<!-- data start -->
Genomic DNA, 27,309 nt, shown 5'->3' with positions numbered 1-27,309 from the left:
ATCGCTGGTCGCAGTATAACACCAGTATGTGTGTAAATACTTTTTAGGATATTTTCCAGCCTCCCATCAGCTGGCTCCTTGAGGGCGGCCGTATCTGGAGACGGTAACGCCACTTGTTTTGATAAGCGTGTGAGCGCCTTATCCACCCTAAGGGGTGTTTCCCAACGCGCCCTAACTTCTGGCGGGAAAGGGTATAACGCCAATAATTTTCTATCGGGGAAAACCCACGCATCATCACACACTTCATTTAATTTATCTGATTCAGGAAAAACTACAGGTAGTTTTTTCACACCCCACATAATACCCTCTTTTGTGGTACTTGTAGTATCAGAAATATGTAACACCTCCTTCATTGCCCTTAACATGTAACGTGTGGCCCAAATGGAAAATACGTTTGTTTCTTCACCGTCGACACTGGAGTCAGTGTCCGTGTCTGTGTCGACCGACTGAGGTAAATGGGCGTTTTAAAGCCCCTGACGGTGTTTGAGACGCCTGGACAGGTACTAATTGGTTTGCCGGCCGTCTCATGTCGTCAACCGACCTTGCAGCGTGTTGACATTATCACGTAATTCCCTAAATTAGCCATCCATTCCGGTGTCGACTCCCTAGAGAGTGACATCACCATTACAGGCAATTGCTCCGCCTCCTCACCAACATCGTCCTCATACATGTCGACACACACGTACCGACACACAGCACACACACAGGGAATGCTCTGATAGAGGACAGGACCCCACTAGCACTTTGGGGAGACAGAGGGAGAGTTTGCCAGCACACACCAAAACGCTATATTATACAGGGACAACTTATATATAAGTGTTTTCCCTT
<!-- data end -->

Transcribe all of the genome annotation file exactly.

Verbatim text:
Genomic DNA, 27,309 nt, shown 5'->3' with positions numbered 1-27,309 from the left:
ATCGCTGGTCGCAGTATAACACCAGTATGTGTGTAAATACTTTTTAGGATATTTTCCAGCCTCCCATCAGCTGGCTCCTTGAGGGCGGCCGTATCTGGAGACGGTAACGCCACTTGTTTTGATAAGCGTGTGAGCGCCTTATCCACCCTAAGGGGTGTTTCCCAACGCGCCCTAACTTCTGGCGGGAAAGGGTATAACGCCAATAATTTTCTATCGGGGAAAACCCACGCATCATCACACACTTCATTTAATTTATCTGATTCAGGAAAAACTACAGGTAGTTTTTTCACACCCCACATAATACCCTCTTTTGTGGTACTTGTAGTATCAGAAATATGTAACACCTCCTTCATTGCCCTTAACATGTAACGTGTGGCCCAAATGGAAAATACGTTTGTTTCTTCACCGTCGACACTGGAGTCAGTGTCCGTGTCTGTGTCGACCGACTGAGGTAAATGGGCGTTTTAAAGCCCCTGACGGTGTTTGAGACGCCTGGACAGGTACTAATTGGTTTGCCGGCCGTCTCATGTCGTCAACCGACCTTGCAGCGTGTTGACATTATCACGTAATTCCCTAAATTAGCCATCCATTCCGGTGTCGACTCCCTAGAGAGTGACATCACCATTACAGGCAATTGCTCCGCCTCCTCACCAACATCGTCCTCATACATGTCGACACACACGTACCGACACACAGCACACACACAGGGAATGCTCTGATAGAGGACAGGACCCCACTAGCACTTTGGGGAGACAGAGGGAGAGTTTGCCAGCACACACCAAAACGCTATATTATACAGGGACAACTTATATATAAGTGTTTTCCCTT